• Ensure the level of accountability you require is proportionate to the amount of money you hand out. For example, for grants under $10,000 you might require that once a year grantees fill out a form explaining how the money was spent, and provide you with a copy of their annual report. For grants over $10,000 you might ask for quarterly updates. For more significant funding, you might sit down and have a conversation once a quarter, working more in partnership with the grantee.
  • Be true to your policy and funding priorities.
  • Be available to provide feedback to all applicants, both before and after the application process.
  • Work with unsuccessful applicants to improve their chances in subsequent years.
  • Refer unsuccessful applicants to organisations like Our Community for assistance. 
  • Understand that you will always get unsuccessful applicants who are disappointed or angry. 
  • Be honest with prospective applicants - history is a good guide.
  • Nurture applicants from groups your organisation sees as a priority.
  • Make sure your processes and decision-making are transparent.
  • Think about utilising grant categories and consider recurrent funding programs.
  • Consider using grant management software.
  • Consider taking risks.
  • SmartyGrants users have access to the Grantmakers toolkit, which provides best practice step-by-step guidance and practical policy templates for grantmakers designing, implementing and evaluating a grants program.

For those taking over an existing program

  • Map out the lifecycle of the program and stay two steps ahead.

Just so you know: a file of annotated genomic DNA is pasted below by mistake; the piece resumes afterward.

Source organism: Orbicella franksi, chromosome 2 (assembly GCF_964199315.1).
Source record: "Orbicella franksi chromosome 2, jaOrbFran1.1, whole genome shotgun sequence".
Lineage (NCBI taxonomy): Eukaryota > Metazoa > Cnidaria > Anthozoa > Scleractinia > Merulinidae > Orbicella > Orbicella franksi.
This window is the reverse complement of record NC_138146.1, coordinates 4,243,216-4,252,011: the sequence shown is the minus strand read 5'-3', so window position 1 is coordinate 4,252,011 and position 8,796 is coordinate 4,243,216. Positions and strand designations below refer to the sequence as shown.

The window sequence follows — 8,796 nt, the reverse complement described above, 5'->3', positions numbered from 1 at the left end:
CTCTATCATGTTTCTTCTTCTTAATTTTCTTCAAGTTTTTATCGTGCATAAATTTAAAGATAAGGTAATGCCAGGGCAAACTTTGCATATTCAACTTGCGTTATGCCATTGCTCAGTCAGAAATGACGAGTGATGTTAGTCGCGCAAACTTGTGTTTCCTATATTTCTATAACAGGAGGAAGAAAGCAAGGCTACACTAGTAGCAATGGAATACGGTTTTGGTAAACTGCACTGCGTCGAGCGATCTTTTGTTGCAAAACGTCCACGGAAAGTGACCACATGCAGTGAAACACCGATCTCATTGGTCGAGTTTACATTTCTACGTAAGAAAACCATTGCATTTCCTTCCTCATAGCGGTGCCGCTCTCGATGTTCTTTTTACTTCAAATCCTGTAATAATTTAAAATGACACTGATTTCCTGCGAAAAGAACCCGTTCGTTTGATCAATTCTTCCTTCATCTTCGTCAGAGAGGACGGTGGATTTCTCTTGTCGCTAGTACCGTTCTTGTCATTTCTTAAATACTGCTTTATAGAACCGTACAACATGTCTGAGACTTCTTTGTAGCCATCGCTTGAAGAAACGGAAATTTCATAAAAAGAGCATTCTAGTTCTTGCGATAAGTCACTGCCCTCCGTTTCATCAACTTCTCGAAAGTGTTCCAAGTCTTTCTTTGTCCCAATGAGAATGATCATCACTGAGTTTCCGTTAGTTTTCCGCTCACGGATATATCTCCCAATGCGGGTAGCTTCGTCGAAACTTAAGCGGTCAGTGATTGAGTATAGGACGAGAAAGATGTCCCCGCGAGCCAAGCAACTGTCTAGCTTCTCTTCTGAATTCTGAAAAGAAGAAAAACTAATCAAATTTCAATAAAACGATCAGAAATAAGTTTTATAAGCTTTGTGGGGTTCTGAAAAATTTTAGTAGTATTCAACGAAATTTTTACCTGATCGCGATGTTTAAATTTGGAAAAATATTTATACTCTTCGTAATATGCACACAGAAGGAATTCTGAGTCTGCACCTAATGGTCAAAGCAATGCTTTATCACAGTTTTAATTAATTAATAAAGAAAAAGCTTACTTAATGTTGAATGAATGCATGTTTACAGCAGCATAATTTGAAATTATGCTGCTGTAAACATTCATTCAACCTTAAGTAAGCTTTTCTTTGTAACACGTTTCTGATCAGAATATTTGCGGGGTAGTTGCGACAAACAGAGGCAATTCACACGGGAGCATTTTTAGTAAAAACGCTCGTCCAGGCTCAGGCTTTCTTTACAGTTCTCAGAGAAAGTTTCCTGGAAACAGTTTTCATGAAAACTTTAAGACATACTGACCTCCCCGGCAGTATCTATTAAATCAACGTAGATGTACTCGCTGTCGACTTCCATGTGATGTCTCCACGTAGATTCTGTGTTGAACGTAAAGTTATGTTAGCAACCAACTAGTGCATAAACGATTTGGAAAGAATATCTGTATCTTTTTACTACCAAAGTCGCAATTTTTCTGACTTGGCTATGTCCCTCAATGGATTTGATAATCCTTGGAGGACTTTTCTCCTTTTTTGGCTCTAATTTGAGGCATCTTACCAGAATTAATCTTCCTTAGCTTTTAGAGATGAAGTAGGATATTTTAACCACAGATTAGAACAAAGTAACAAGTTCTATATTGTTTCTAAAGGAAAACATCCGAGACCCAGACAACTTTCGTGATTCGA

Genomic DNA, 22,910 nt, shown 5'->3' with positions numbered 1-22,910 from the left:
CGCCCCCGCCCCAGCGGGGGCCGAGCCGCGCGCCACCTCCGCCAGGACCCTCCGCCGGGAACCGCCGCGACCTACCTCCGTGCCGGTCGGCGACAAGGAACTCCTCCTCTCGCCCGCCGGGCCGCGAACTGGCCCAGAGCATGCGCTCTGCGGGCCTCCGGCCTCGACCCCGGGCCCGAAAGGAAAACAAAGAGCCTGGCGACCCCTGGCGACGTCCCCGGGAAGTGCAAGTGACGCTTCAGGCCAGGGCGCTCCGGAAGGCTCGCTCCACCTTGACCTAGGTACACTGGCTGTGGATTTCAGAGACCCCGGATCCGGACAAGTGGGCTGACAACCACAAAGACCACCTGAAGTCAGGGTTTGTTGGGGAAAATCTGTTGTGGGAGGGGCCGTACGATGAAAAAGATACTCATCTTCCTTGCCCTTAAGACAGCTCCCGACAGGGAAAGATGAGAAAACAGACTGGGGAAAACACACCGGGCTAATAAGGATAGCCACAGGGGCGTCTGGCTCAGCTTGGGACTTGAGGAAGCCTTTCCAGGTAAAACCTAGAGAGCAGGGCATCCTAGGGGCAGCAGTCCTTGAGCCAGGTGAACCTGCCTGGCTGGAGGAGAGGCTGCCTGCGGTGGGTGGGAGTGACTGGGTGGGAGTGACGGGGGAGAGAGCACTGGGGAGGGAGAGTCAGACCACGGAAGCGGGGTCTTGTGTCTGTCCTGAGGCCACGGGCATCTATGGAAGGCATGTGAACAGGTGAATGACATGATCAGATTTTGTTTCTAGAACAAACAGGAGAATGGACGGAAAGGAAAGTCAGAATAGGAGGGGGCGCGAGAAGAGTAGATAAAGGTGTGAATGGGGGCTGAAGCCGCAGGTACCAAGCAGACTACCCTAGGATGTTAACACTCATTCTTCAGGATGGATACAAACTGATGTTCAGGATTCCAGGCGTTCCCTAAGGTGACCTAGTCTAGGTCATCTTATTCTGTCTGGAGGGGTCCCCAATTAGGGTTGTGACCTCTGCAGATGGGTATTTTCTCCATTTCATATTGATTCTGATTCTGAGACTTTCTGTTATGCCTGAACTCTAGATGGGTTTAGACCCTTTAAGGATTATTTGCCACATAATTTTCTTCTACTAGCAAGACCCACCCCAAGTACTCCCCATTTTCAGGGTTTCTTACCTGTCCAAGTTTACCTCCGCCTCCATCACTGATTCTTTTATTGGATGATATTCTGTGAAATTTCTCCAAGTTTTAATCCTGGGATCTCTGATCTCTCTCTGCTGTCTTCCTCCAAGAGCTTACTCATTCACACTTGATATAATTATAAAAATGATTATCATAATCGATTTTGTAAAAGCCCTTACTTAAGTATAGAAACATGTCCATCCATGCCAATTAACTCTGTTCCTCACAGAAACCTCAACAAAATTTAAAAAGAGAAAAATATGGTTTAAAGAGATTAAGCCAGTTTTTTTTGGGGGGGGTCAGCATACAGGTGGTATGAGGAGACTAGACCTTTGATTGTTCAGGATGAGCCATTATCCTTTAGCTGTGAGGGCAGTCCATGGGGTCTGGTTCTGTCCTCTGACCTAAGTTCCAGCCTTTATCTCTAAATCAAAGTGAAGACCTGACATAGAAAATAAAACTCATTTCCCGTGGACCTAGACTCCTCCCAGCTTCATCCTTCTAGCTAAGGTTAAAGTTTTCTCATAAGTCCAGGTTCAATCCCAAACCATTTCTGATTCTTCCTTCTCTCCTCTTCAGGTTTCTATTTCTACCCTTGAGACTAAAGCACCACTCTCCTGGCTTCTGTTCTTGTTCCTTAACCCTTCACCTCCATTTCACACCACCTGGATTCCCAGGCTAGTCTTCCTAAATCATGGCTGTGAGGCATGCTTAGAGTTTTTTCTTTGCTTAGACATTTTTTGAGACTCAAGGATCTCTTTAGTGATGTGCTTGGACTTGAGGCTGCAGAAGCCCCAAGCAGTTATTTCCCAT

• For each step, look at how it has been done in the past. Locate the relevant documentation. Build the relationships necessary to acquire the relevant knowledge.
  • You need to know who makes decisions related to your program, such as those in contract departments and payment areas.
  • Once you have that information, map out a governance structure (including a decision-making chain and directions regarding what people can and can't do). Having agreed documentation can help reduce interference. 
  • Write and learn a 30-second speech that gives a full understanding of what you're in charge of, including purpose and goals, timeframes, the types of things you fund, the application process, the contract process, the payment process, reporting, monitoring, acquittals, review and evaluation. This will help you embed it in your own mind, as well as inform others.
  • Track every contact you have with every applicant, from the first conversation to the last.
  • Check that payment systems are in place and working (which will protect you from dealing with people unhappy because they have not been paid on time).
  • Make a list of stakeholders, what you need to communicate to them, when and how, so you don't leave anyone out.
  • SmartyGrants users can undertake a Grants Health Check, which will enable you to review aspects of your existing grants program management system, or the program in its entirety, identify issues and develop solutions. The Health Check tool will allow you to quickly take the pulse of your grants program, and to navigate to the relevant Elements within the Toolkit for best practice guidance.